A forgotten people

By Nevin Nitschke

The Indigenous, Orang Asli, people of Malaysia know what it is like to be a forgotten people. In a town in the Malaysian countryside, Rev. Kuang gathers the 60 people of his congregation for worship. During sharing and testimony, Brother Lee addresses the congregation, he looks around and begins with the words “Tonight we give […]

The Indigenous, Orang Asli, people of Malaysia know what it is like to be a forgotten people.

In a town in the Malaysian countryside, Rev. Kuang gathers the 60 people of his congregation for worship. During sharing and testimony, Brother Lee addresses the congregation, he looks around and begins with the words “Tonight we give thanks to the King of Kings and Lord of Lords who has allowed us to gather together.”

60 years earlier, Brother Lee attended an evening class run by visiting teachers who were there to share the Gospel. Mystified by the presence of visitors to their village, Brother Lee and others in the village were attracted to the class out of curiosity. As Orang Asli, no one had previous shown any interest in them.

Brother Lee was comforted on this night, 60 years ago. Brothers and sisters from far away countries witness that God never abandons even the Orang Asli.

Later, pastor Hans from Germany visited and because they were with a pastor, the small group of believers could venture out between 6 and 9 in the evenings, 3 nights a week. The group would put benches in an old van and would encourage people wherever they stopped to sit on the benches in the van and listen to the good news of Jesus. It was in these years that pastor Han gave the small church guidance to grow and be leaders. As brother Lee says looking back “Thanks to God for these gatherings!”

Sixty years on, many of the young believers have moved to the larger cities. Sixty people still form the heart of this church and brother Lee reminds his family of believers that “we must pass the gospel onto our children and persevere in bringing people to know Jesus”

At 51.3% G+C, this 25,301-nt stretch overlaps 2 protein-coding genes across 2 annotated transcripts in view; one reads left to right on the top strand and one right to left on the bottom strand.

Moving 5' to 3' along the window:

The Orang Asli are a humble people and a people who know hardships. The church runs youth camps and has many of the children from the community attend, but more work needs to happen.

Brother Lee asks that you pray for him and his church. He especially requests your prayers for:

  • Hearts that are submissive to God so that they can carry out all that God has entrusted to them
  • Other shepherds for their town where Rev. Kuang Kar Loong is the only pastor
  • Building extensions, even though the government is not in favour of this
  • That more pastors in the Lutheran Church of Malaysia would come out of their comfort zones and pastor in smaller rural villages
  • More pastors are willing to serve in this region.

Brother Lee faces many similar challenges that our churches face as well as many of his own unique challenges as an Indigenous people in a country with a Muslim majority.


Many of our partner churches are working in new territory for the kingdom of God; therefore, spiritual attack is their everyday reality. As a member of a congregation, school, or family, or a couple or individual, you are invited to commit to praying for our partners in mission. For regular prayer point updates, go to www.lca.org.au/international-mission/act-now/pray

Read more stories about our partner churches in Malaysia at http://www.lcamission.org.au/category/stories/international-partners/malaysia-peninsula/

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About the Author : Erin Kerber


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